The global chip shortage is an ongoing crisis that has affected more than 169 industries. This could cost US 1% of the 2021 US GDP if the trend continues. The demand for microchips (often called semiconductors) is greater than the supply, leading to major chip shortages and long queues amongst shoppers for video game consoles, smartphones, graphic cards, vehicles, and other products that rely on semiconductors.
Even now, the most popular products are in short supply because there aren’t enough microchips to meet the demand. It has become impossible to buy a PS5 game console. Even the world’s biggest car manufacturers such as Ford and Toyota have had to either temporarily halt or slow production due to idle assembly lines.
Smartphone companies also feel the effects, with Apple announcing that the shortage may affect iPhone sales. Businesses that aren’t associated with semiconductors such as CSSI international ( a US company that manufactures dog-grooming equipment) haven’t been spared either.
So, what is going on? What caused the chip shortage, how does it impact industry, and when it might be over?
How did the chip shortage start?
The onset of the COVID-19 pandemic increased dependence on electronic devices and gadgets which led to a tighter inventory. In turn, companies required employees to work from home, and schools changed to online learning models. Americans turned to chip-heavy gadgets such as gaming consoles to stay entertained and occupied.
As a result, consumer demand and supply chain disruptions for tech gear surged, leading to a pervasive shortage of silicon chips. US sanctions against Chinese tech companies led them to hoard silicon chips and equipment which worsened the situation.
Additionally, the introduction of 5G technology put a huge strain on chip production as it used more silicon chips than its previous generations. Global corporations like Sony and Apple failed to meet consumer demands after the release of new models because of the computer chip shortage.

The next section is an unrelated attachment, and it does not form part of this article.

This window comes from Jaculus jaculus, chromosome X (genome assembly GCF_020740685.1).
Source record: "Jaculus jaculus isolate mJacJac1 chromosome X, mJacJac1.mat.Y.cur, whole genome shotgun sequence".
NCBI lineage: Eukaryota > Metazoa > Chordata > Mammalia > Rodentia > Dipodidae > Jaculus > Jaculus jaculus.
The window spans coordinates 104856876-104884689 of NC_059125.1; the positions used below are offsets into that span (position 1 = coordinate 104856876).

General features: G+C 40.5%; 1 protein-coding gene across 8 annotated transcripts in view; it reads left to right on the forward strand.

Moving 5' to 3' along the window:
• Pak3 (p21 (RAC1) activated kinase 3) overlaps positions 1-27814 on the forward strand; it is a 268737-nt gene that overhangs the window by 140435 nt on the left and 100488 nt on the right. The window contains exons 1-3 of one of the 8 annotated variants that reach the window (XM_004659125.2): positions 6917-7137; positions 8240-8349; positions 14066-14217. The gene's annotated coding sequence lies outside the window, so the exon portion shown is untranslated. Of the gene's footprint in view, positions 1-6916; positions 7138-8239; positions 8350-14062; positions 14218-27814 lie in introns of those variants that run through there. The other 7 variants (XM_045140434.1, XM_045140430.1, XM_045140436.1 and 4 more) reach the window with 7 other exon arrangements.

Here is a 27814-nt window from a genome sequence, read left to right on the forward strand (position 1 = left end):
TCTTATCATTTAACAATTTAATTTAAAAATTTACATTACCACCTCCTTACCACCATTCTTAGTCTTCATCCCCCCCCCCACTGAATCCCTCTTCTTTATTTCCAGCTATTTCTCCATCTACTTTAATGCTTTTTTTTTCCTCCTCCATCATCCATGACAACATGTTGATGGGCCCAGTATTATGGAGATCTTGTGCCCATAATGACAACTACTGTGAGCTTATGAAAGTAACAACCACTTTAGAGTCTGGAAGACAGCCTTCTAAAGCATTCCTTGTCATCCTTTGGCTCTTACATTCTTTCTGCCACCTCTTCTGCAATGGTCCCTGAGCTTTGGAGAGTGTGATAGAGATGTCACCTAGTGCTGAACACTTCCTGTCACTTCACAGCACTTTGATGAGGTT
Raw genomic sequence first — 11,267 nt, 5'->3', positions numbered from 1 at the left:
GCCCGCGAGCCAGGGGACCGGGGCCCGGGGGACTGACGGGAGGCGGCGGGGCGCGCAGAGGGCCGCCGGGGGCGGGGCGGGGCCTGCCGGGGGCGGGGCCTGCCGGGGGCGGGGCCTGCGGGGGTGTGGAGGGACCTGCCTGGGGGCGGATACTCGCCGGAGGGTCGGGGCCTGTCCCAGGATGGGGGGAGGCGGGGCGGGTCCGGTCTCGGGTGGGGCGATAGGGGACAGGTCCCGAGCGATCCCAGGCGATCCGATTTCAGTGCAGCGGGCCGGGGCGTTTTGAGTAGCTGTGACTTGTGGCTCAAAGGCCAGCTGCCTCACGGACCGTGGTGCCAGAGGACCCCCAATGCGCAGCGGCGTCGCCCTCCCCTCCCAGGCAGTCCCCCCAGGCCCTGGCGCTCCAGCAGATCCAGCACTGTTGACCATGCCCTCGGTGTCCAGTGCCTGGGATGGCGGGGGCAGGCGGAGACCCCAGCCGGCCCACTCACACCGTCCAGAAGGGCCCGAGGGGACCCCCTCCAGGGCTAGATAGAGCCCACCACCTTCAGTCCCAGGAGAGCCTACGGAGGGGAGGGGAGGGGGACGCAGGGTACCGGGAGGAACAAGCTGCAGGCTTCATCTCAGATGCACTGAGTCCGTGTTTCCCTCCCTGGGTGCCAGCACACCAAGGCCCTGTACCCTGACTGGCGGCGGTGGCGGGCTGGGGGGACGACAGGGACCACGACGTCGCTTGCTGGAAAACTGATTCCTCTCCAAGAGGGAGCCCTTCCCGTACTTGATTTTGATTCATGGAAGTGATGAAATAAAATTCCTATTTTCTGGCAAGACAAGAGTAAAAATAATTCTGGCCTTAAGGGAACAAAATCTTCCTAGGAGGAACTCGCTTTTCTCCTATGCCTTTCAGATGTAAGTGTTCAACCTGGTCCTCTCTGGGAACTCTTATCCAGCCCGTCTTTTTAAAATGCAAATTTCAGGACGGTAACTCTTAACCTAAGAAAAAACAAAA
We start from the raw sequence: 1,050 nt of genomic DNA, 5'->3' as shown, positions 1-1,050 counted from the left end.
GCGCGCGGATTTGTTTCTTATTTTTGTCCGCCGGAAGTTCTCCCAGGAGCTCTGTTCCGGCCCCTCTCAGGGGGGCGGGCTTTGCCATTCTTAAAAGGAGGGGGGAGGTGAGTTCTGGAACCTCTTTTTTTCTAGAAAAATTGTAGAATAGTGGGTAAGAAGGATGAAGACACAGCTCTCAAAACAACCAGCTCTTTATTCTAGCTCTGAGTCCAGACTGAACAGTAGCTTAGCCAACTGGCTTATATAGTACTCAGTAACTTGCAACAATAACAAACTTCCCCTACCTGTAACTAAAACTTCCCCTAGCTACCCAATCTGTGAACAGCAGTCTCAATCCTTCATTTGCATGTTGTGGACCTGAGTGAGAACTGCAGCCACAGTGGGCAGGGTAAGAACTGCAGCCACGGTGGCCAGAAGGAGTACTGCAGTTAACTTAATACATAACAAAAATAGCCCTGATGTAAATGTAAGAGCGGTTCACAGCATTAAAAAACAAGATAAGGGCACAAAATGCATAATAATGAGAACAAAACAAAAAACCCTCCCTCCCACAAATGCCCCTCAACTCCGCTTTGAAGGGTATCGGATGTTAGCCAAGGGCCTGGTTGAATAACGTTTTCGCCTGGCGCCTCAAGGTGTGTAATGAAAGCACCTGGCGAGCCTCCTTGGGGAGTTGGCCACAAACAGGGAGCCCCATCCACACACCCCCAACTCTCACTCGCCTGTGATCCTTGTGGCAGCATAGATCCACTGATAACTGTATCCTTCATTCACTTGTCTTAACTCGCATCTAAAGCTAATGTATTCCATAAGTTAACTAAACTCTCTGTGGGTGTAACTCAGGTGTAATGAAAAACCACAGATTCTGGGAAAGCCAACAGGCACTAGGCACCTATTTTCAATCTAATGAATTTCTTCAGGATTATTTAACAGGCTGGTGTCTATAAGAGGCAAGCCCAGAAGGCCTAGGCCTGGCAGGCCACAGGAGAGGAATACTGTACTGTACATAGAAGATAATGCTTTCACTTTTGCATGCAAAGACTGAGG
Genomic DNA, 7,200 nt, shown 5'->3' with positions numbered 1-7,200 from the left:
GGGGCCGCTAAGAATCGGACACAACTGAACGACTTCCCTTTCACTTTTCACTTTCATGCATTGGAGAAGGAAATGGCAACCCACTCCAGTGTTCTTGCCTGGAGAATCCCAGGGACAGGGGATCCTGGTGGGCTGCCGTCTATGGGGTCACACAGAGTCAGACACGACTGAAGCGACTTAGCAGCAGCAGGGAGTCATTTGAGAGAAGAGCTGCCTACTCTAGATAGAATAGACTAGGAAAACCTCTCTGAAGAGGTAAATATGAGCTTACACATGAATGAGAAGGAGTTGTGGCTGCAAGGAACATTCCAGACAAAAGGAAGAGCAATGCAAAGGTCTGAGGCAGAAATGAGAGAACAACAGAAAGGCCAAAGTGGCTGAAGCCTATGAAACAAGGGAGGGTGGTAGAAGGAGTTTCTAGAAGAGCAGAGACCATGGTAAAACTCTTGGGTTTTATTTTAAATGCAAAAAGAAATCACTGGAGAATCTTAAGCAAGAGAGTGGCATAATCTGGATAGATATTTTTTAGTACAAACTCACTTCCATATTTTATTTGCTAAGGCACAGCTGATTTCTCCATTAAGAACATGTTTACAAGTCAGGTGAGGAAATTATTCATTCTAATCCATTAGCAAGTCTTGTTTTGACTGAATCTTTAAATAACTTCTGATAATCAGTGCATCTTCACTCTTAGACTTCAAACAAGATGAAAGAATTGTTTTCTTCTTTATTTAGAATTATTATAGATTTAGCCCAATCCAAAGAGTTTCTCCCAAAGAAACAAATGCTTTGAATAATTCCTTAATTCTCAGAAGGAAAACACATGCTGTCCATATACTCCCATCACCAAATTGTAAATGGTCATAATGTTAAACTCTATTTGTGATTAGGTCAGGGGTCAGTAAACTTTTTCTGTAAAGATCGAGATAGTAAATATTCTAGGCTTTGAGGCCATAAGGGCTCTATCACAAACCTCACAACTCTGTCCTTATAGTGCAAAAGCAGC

Why can’t producers increase manufacturing volumes?
Multi-dollar companies are already running at their maximum production capacity. They would need to invest in new factories and foundry expansions to keep up with this sudden pandemic surge. This would take approximately 2-3 years and could cost around 10-20 billion dollars. By that time, the demand might slump, leading to reduced prices and exorbitant losses.
How to solve this global chip shortage?
American manufacturers depend heavily on foreign imports for their silicon needs. Recent studies have predicted that Asia will have around 80% of control over the semiconductor manufacturing industry. Advanced silicon chips are becoming the driving force for scientific and economic developments.
So, this circumstance could put American industries in a very tricky spot. Hence, there needs to be substantial funding for the semiconductor industry to reduce dependence on other countries. The government needs to help create a reliable domestic supply chain of chips by providing incentives, grants, and tax credits.
This is the only way to ensure an uninterrupted, long-term supply of microelectronics in the US. A home-grown chip industry will allow American companies to cut their dependence on Chinese and Taiwanese manufacturers. The government should also restructure the entire supply chain, from research to manufacturing.
However, the current half-trillion-dollar semi-conductor supply chain exists on a delicate balance. Hence, there should be adequate planning and deliberation before any future changes. Currently, Joe Biden has vowed to solve this issue by seeking 37 billion dollars as funds for a domestic chip industry.
Intel announced that they plan to invest 20 billion dollars to build two new factories in Arizona. Sourcing semiconductor material from pre-owned equipment is another effective solution to this shortage. The secondary market for semiconductor material is generally overlooked by industries and chip-makers.
However, reusing capital equipment can greatly improve the current supply chains and help increase equipment liquidity. Cheaper equipment will allow smaller manufacturers to compete in the industry. It will also contribute to an environmentally sustainable future by reducing the volume of equipment piled up on landfills.
Experts have predicted that it will take at least 18-24 months for companies to get back on track. Big players like Google, Nvidia, and Apple will continue to be impacted until the supply chain is stabilized. However, chip manufacturing companies are greatly benefitting from this crunch as their demand sky-rocketed over the past year.
Eventually, this bump in consumer demand will fall back. Prices will reduce, production will increase and there will be greater availability.
- Understanding the global chip shortage, a big crisis involving tiny components by Shira Feder, October 12, 2021 – Popular Science
- The global chip shortage will drag into 2022 – but there are two bright spots, JPMorgan says by Saheli Roy Choudhary, November 19, 2021 – CNBC
- Why is there a chip shortage? By Chris Baraniuk, August 27, 2021 – BBC
- 2020-2021 global chip shortage – Wikipedia